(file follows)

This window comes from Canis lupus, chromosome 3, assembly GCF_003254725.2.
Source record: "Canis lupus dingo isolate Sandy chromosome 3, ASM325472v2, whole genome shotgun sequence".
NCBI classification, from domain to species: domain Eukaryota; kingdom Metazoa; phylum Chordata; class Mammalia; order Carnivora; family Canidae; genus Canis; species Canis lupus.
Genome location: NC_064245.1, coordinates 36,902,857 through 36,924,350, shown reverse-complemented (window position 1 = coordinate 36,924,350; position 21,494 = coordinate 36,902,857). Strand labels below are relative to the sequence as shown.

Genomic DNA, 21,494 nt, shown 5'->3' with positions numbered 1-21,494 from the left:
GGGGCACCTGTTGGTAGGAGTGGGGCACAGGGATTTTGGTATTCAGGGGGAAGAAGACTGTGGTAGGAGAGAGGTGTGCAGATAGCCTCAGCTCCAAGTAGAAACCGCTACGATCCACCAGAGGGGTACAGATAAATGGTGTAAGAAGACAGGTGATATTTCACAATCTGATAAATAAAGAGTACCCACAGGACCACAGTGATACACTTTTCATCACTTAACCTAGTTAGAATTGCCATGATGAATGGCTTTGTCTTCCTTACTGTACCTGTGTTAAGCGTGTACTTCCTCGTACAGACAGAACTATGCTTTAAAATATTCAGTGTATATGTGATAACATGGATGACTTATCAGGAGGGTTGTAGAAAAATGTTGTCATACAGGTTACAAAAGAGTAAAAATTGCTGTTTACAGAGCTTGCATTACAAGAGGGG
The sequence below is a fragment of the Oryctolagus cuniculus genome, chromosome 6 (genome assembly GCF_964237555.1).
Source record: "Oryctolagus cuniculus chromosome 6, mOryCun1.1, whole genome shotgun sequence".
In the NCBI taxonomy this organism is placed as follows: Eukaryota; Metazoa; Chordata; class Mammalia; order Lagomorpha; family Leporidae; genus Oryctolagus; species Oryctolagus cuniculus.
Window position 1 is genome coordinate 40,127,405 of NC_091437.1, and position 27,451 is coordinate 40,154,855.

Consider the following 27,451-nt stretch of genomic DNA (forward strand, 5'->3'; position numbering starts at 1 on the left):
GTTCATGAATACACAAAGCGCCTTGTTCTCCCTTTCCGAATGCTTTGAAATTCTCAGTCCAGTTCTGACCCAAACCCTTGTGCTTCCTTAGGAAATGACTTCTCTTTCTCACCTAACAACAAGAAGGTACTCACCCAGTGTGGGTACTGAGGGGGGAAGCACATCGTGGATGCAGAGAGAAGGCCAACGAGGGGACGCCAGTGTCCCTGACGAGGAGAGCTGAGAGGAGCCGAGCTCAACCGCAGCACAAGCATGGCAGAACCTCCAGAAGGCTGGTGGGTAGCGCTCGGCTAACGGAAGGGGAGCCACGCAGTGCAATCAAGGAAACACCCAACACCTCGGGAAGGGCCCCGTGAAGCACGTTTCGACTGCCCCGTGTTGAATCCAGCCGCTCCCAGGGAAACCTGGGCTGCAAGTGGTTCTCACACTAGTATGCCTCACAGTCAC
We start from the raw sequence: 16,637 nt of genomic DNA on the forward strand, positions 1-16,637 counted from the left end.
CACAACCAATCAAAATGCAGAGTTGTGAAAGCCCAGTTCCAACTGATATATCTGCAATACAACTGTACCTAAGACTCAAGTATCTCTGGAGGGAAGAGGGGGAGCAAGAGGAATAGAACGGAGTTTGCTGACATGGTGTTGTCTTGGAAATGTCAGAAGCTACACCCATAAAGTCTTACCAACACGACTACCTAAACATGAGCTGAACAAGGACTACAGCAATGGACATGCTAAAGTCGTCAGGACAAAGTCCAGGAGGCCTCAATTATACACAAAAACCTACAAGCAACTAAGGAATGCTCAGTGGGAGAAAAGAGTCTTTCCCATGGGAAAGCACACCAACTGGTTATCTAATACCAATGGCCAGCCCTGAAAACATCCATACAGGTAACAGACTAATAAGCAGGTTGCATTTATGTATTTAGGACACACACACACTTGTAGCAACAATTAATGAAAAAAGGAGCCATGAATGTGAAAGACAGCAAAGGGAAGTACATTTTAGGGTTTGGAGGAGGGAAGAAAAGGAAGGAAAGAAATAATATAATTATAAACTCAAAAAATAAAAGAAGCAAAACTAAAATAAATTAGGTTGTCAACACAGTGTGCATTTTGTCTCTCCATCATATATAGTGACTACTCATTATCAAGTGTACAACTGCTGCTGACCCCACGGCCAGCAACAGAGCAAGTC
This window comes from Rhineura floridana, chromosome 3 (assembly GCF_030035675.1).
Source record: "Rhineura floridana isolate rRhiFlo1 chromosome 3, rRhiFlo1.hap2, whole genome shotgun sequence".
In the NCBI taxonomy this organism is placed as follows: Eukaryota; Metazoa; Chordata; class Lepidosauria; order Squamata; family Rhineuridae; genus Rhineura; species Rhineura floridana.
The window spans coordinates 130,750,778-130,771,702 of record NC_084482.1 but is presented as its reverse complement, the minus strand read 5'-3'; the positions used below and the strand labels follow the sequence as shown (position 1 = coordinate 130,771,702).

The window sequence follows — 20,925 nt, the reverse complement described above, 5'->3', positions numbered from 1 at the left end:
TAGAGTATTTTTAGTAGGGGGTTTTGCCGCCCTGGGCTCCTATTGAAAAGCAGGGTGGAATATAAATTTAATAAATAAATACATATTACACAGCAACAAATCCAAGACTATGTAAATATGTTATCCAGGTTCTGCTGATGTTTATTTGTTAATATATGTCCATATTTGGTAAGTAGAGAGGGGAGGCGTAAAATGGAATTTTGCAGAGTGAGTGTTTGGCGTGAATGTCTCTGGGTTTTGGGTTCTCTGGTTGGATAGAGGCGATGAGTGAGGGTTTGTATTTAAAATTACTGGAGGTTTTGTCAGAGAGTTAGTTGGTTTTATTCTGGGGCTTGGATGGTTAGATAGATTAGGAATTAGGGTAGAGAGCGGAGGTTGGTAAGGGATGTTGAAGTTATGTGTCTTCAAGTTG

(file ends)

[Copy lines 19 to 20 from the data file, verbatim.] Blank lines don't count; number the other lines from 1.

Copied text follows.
The window sequence follows — 20,925 nt, the reverse complement described above, 5'->3', positions numbered from 1 at the left end:
TAGAGTATTTTTAGTAGGGGGTTTTGCCGCCCTGGGCTCCTATTGAAAAGCAGGGTGGAATATAAATTTAATAAATAAATACATATTACACAGCAACAAATCCAAGACTATGTAAATATGTTATCCAGGTTCTGCTGATGTTTATTTGTTAATATATGTCCATATTTGGTAAGTAGAGAGGGGAGGCGTAAAATGGAATTTTGCAGAGTGAGTGTTTGGCGTGAATGTCTCTGGGTTTTGGGTTCTCTGGTTGGATAGAGGCGATGAGTGAGGGTTTGTATTTAAAATTACTGGAGGTTTTGTCAGAGAGTTAGTTGGTTTTATTCTGGGGCTTGGATGGTTAGATAGATTAGGAATTAGGGTAGAGAGCGGAGGTTGGTAAGGGATGTTGAAGTTATGTGTCTTCAAGTTG